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Emergency Funds: What's the Big Deal?

Blog Post
2 min read
pink piggy bank floating in a red and white innertube in water.
There's a good reason personal finance experts recommend that every household build an emergency savings fund. If you're hit with an unexpected home or car repair, lose your job, or are surprised by an off-budget expense, you'll have a ready source of cash to pay for it. While that's reason enough to grow your savings, preparing for a rainy day might still be at the bottom of your financial to-do list.
If you're struggling to find the motivation to build your emergency savings or can relate to the 51% of Americans who have less than three months' worth of expenses tucked away, review these additional benefits that might inspire you to prepare now — before a financial storm hits your household.

What Is an Emergency Savings Fund?

An emergency fund is money kept in a designated account to pay for financial emergencies. A good rule of thumb for most people is to fund the account with at least three months of living expenses. If you're self-employed, have an irregular income, or work a commission-based job, consider increasing the amount to at least nine months of living expenses.
Account withdrawals should be limited and only cover one-time expenses, like an emergency veterinary procedure or a new water heater. Funds can also be used for your monthly bills and keep you afloat if you lose your job.

3 Reasons Why You Need an Emergency Savings Fund

There are many reasons to pad your savings with an emergency fund. Here are three that are worth considering.
  1. Emergency funds help you stay on track with other financial goals. If you're trying to improve your credit score, become debt free, or save for retirement, adding to your debt load by paying for unexpected expenses using high-interest rate credit cards could easily interfere with your ability to achieve those goals. When you have a fully-funded emergency fund, you can use it to pay for unplanned expenses.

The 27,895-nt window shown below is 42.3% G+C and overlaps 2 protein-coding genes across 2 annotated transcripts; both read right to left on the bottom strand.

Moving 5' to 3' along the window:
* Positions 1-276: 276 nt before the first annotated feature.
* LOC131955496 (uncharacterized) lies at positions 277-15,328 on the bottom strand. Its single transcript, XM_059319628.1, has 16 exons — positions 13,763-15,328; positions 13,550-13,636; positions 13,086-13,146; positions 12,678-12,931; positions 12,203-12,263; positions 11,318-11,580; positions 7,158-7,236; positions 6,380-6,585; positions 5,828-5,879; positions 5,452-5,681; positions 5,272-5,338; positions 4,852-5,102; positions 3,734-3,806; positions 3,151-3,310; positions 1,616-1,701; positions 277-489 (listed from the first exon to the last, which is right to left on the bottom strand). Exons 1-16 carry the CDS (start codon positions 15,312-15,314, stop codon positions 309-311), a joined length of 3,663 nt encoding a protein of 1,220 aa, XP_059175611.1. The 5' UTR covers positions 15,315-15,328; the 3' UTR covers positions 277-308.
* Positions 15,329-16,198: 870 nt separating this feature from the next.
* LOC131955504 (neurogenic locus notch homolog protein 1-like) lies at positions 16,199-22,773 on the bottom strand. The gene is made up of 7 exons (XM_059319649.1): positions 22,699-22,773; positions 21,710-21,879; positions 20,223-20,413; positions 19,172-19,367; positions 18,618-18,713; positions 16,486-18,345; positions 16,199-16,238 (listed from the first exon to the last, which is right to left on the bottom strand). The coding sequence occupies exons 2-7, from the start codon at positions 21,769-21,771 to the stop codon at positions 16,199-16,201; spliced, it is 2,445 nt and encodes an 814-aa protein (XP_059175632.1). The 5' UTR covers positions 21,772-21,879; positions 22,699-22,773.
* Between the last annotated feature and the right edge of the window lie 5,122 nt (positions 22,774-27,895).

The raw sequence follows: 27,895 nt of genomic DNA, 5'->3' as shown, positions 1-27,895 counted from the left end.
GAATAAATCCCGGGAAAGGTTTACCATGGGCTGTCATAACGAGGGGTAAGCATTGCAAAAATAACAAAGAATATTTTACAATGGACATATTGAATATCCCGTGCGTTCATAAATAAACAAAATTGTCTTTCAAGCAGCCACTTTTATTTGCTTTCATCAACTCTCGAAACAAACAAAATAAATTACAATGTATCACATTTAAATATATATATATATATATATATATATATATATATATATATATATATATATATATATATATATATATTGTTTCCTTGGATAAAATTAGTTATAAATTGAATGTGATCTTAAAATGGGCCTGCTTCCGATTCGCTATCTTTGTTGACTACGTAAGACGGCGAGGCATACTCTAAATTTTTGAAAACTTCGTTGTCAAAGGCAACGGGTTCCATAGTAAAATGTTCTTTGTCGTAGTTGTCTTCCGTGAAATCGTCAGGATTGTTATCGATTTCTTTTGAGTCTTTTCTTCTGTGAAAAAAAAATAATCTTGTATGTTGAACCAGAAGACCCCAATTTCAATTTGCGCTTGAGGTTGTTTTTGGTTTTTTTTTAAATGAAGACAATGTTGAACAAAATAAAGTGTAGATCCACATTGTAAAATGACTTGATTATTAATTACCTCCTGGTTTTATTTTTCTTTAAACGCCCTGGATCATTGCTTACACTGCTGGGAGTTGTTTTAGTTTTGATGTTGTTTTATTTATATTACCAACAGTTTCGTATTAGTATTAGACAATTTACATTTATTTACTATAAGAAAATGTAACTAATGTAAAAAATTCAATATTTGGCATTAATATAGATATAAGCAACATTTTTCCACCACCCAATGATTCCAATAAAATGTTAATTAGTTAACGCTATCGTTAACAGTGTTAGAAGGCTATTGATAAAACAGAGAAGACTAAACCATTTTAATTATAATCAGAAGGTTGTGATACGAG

2. Emergency funds can give you financial peace of mind. You don't need to be a six-figure earner or lottery winner to worry less about money. When you have money set aside to cover unexpected expenses, you gain confidence in your ability to control your finances. If an emergency occurs, these funds could bridge the gap while you wait for other financial support to arrive, i.e., unemployment benefits, long-term disability insurance payments, etc.
  3. Other payment methods can be costly. It's tempting to use high-interest-rate credit cards or loans for emergency expenses when you're short on cash. Sometimes, you might not have a choice — but if you don't pay the balance in full by the first due date, interest charges are likely to be incurred and other fees may be added to the borrowed amount. With an emergency savings fund, you can avoid those additional expenses.

Build an Emergency Fund in 4 Simple Steps

An emergency savings fund serves as your interest-free insurance policy to protect your finances. Reaching your savings target is less of a challenge when you have a plan. Use these steps to build an emergency fund equal to three months of living expenses.
Step 1: Get clear on your savings target. Calculate your monthly expenses and multiply them by three.
Step 2: Decide how you'll fund the account. Will you focus on working more hours for your employer, earning money with a side hustle, or trimming your budget?
Step 3: Figure a savings timeline. Based on how you expect to fund the account, calculate a realistic timeline. Divide your savings target (Step 1) by the amount you expect to generate each month from Step 2.
Step 4: Automate deposits. Set up automatic transfers to a SAFE Federal Credit Union savings account to help your deposits grow faster. Accounts pay dividends on your average daily balance.